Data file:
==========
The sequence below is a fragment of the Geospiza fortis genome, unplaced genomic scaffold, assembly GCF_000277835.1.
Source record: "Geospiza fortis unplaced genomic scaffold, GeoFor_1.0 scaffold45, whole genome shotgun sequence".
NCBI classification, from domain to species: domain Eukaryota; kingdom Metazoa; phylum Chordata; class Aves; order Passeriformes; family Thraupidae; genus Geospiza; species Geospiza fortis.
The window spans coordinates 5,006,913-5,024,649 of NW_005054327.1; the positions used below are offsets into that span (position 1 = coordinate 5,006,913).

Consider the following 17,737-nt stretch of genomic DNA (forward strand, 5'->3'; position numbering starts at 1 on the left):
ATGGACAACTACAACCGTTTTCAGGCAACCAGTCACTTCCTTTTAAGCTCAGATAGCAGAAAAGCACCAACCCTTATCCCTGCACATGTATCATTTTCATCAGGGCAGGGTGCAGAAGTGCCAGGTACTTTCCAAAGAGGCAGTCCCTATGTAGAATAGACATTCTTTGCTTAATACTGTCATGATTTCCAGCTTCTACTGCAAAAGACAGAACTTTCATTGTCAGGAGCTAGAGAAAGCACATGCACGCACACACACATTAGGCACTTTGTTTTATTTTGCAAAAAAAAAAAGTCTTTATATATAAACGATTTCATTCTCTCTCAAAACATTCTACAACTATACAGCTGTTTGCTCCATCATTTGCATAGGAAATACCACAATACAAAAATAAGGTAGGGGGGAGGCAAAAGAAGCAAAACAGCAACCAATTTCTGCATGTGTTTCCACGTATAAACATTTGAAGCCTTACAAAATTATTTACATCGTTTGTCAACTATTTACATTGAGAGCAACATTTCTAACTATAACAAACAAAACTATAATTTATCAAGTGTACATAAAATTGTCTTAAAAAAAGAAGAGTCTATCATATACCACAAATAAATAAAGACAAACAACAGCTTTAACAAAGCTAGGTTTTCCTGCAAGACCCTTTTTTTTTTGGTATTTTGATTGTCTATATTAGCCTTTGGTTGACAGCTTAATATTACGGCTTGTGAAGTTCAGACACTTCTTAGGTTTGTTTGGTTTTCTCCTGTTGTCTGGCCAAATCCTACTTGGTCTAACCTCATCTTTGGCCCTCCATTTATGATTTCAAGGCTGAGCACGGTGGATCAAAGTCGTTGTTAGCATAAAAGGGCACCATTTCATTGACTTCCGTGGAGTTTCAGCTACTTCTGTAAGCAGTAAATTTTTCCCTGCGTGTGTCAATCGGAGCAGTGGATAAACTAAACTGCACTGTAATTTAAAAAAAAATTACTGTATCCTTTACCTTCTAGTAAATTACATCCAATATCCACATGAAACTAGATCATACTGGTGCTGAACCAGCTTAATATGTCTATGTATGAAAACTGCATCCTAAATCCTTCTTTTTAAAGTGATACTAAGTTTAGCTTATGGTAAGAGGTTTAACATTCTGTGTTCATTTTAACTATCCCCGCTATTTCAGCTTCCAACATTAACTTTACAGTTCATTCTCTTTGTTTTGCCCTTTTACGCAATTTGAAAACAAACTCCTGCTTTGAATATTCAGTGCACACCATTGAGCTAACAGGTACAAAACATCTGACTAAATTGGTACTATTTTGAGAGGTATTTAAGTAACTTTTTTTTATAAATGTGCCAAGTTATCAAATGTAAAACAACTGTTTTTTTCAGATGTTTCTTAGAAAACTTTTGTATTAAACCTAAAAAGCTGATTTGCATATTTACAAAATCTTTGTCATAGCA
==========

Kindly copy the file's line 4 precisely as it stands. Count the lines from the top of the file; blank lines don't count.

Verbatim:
The window spans coordinates 5,006,913-5,024,649 of NW_005054327.1; the positions used below are offsets into that span (position 1 = coordinate 5,006,913).